Most Things Turn Out Okay, More or Less

I really shouldn’t be blogging. I have other things to do. But… I cannot help myself.

I’m back at seminary, slaving away [sic] in the library, helping with the final recon project, which means putting barcodes on books. A good portion of our seminary library (itself the product of what might be a dozen mergers of smaller seminaries and their collections over the decades) is not in our electronic card catalog. This became an accreditation issue. And so, we sent out the “shelf list” — the card catalog that the librarians themselves use to keep track of the library’s holdings — to be scanned (reconned), and then from those scans, smart computer software generated “smart barcodes,” barcodes attached to electronic records about the books. It’s an arduous task, but it beats just simply slapping a barcode on a book and then creating a new record for each book.

But enough about the tedium of library work.

One of my tasks is to re-integrate the recently scanned shelf list cards back into the shelf list catalog (because about a third of the library had been reconned some time ago, and books after a certain date came equipped with electronic records). So I was integrating some of the H’s of the Library of Congress system. Can’t remember which part of the H’s, but it was that section that dealt with Marxism, Communism and the Christian response. Most of our books along these lines dated from the 1920s through the 1970s.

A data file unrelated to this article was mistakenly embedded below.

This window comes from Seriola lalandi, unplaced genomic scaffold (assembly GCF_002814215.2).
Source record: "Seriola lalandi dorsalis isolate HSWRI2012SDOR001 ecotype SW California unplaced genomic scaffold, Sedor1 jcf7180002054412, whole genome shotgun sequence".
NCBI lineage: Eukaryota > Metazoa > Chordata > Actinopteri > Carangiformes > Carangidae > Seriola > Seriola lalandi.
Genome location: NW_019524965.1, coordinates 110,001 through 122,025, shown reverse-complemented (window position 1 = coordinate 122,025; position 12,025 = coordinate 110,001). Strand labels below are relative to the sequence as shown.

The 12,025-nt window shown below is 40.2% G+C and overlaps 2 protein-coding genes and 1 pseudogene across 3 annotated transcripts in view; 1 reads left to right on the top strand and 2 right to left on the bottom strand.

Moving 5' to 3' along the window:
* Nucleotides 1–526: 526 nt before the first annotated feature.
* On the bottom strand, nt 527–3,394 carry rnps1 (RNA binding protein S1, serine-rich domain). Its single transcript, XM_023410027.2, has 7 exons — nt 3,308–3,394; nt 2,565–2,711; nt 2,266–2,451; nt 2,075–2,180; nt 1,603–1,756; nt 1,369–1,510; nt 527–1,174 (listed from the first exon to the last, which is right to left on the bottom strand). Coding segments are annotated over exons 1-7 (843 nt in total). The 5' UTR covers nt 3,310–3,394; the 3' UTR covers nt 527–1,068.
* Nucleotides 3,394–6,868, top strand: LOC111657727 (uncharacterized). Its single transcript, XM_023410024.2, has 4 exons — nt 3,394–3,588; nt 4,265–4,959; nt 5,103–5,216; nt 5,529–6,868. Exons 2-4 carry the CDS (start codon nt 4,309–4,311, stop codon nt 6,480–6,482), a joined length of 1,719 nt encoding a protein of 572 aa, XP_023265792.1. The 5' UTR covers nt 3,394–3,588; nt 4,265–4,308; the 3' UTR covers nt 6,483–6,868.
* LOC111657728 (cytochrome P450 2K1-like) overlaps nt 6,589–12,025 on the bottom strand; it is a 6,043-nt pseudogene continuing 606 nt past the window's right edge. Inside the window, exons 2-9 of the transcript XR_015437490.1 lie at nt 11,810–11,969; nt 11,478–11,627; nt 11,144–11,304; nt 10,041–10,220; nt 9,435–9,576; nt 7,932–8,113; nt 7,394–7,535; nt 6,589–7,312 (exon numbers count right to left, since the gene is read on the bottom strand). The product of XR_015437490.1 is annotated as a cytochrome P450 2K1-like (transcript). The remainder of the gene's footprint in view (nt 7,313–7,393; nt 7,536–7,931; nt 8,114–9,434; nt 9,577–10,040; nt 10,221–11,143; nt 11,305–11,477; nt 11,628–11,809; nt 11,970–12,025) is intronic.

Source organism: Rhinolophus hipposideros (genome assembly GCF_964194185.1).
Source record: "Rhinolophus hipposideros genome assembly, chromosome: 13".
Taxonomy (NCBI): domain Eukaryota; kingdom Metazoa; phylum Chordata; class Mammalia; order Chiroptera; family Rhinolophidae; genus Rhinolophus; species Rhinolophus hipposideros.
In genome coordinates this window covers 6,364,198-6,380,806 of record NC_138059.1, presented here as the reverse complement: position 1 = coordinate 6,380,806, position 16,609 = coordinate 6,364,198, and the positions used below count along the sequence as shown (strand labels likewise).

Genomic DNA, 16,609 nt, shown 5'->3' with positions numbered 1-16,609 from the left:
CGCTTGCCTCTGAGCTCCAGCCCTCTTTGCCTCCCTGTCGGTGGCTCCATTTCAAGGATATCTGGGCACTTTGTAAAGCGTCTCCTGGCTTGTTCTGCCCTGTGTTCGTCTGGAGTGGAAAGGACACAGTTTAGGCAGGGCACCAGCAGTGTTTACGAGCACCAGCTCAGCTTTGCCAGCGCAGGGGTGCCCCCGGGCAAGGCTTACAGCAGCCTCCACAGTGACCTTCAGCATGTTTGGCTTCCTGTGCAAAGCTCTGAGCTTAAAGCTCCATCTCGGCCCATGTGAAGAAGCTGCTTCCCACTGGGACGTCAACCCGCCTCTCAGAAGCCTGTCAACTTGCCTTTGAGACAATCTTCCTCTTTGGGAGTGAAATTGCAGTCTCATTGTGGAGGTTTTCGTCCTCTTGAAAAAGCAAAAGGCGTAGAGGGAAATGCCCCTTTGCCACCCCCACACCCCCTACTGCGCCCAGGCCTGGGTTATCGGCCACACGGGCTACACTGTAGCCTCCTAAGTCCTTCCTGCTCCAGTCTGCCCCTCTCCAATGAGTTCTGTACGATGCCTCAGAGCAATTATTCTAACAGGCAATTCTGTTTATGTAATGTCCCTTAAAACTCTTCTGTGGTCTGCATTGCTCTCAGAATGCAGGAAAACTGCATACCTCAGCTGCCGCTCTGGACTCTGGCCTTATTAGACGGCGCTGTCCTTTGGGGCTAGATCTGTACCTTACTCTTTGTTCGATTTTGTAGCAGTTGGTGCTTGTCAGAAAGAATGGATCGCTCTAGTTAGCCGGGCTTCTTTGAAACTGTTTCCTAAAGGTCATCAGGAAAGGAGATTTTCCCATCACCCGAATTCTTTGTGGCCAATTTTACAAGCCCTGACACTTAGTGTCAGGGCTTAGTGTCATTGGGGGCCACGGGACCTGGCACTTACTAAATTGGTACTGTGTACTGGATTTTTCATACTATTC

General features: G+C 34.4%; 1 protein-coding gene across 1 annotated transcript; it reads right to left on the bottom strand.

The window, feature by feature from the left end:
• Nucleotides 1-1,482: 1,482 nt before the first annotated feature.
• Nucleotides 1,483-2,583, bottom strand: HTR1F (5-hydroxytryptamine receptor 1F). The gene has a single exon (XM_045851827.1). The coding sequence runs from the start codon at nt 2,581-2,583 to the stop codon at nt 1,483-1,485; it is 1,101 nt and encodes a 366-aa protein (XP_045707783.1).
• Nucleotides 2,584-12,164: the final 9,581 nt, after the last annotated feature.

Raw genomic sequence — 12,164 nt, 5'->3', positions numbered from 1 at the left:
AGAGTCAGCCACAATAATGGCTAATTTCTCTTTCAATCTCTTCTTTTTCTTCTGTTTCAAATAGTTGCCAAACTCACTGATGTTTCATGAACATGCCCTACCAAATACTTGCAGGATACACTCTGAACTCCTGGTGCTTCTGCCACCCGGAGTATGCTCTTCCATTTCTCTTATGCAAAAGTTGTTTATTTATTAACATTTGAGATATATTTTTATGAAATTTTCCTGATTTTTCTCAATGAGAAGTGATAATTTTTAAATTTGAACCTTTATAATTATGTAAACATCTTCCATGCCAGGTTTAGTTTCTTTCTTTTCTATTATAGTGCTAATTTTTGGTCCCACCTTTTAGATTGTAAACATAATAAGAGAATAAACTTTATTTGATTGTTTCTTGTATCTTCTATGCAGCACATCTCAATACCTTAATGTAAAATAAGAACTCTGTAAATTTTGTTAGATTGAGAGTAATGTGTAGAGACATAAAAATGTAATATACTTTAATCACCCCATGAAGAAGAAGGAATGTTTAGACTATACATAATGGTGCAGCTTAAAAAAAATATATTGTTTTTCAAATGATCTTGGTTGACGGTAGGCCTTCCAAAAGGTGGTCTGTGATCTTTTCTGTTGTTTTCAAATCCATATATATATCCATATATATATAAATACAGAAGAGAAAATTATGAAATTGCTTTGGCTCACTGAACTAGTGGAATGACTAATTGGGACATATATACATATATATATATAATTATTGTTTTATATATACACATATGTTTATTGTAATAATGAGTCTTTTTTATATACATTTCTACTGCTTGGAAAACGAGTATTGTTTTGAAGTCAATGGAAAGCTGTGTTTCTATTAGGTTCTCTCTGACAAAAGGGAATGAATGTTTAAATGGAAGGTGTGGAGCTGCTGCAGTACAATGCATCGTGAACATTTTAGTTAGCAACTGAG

The titles broke down into three general categories: something must be done about Communism now or we are all doomed (!!), the church must do something to take Communism’s claims seriously or else it will lose all its relevancy in the tide of revolution or, worse, be partly responsible for the destruction of the world (!!!), or we must seek to understand exactly what communism is. All three approached their subject with the fierce urgency of the now, for there may be no tomorrow if the Reds take over, or there may be no tomorrow if we fail to appreciate that Marxism offers the world’s poor the hope of freedom, or there is no tomorrow if have no idea what we are talking about.

Something. Must. Be. Done. Now. Or. All. Is. Lost. There is more than a little implied doom in all that fierce urgency of the now.

It gave me pause. Yes, I understand that in 2011, I have a very privileged position from which to critique the hopeful or frightened writings of those living in 1958 or 1972. I know things they do not and cannot know about the world they live (and I have inherited from them). But I myself engage in more than a little fierce urgency of the now here at this blog.

And all these book titles, and subjects, are an important reminder — things may rarely turn out as well as we hope, but they also rarely turn out as badly as we fear.